MECHANICAL STRESS AND THERMAL TREATMENTS INDUCED ALPHA-HELIX TO BETA-SHEET TRANSITION IN SILK FIBROIN FILMS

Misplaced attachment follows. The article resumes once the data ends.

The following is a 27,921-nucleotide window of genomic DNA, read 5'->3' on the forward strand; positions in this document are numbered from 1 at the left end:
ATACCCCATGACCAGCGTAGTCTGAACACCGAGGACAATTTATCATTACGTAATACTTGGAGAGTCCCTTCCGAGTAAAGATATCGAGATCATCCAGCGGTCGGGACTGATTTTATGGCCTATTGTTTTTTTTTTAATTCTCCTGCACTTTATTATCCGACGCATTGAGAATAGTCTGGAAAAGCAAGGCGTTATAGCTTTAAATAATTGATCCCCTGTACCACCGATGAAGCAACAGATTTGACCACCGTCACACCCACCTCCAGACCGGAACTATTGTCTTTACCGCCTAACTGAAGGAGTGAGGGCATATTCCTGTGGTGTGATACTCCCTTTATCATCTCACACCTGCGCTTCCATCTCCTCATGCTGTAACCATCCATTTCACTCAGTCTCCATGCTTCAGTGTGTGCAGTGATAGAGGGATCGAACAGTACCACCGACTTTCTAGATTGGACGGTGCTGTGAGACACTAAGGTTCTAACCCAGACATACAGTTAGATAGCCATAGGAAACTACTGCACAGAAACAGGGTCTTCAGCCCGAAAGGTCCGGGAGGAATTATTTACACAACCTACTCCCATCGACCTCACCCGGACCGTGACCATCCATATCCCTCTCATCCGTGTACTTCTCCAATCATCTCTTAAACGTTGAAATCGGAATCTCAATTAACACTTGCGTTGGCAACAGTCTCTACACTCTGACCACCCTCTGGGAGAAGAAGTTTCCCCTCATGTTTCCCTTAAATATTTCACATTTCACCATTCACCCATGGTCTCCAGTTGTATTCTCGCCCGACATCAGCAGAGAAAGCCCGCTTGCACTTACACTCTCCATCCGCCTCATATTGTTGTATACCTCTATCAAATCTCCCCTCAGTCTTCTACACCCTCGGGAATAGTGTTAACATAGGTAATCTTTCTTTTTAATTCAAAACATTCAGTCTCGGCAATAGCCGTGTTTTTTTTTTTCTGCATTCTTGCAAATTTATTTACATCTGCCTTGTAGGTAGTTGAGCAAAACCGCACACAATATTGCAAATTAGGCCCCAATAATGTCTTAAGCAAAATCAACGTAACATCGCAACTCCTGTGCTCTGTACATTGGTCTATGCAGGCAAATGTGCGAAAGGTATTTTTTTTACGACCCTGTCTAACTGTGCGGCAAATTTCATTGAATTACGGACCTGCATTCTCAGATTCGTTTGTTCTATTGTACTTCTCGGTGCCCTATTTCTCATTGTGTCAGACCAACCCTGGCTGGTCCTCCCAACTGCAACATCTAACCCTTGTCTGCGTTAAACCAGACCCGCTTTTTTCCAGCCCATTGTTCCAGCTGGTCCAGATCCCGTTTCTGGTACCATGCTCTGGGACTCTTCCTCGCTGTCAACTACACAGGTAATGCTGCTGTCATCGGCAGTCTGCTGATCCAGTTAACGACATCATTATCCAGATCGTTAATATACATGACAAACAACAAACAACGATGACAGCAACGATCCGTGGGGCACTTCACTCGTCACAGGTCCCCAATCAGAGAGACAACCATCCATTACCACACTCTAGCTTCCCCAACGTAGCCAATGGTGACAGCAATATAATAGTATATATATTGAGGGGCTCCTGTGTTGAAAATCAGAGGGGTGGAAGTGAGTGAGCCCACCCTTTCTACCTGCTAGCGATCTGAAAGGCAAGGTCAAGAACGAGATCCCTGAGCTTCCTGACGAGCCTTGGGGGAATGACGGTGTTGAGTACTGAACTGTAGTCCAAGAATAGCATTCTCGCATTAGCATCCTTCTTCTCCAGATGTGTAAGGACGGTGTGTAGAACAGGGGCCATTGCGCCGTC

Bombyx mori consisting of the heavy and light chains and forming the filaments of the silk fibre is the interior structural protein which gives silk its mechanical strength, softness, and elasticity. Silk fibroin (SF) finds application in the fields of the biomedical and biotechnological engineering. Silk fibroin stands as an exemplar of fibrous proteins containing crystalline beta-sheets (silk-II) and β-turns (silk-II). Exposure to organic solvents, mechanical stressor, and thermal treatments can induce non-reversible crystallization. This study compares the structural and thermal properties of silk fibroin films obtained from different raw materials: silk fibroin processed (annealing treatment, freezing, and freeze-drying) and not processed. The presence of crystalline and amorphous structures was evaluated using ATR/FTIR spectroscopy and thermal properties of SF films were studied by DSC measurements. Accordingly, to ATR/FTIR results, the presence of beta-sheet (silk-II) structure is present in the samples that were processed by annealing treatment, freezing, and freeze-drying as well as Bombyx mori cocoon. Difference in exothermic peaks (around 200°C) in DSC curves reveals that samples not processed present a higher content of amorphous structures than samples processed. The degradation peak around 300°C was observed for all samples. The analysis also points out that water annealing treatment, freezing, and freeze-drying induce conformational changes in secondary structures of SF films. It can be concluded that the presence of crystalline structures in SF films varies with the process. This fact represents a progress in the development of processing alternatives to control SF materials structure and physio mechanical properties.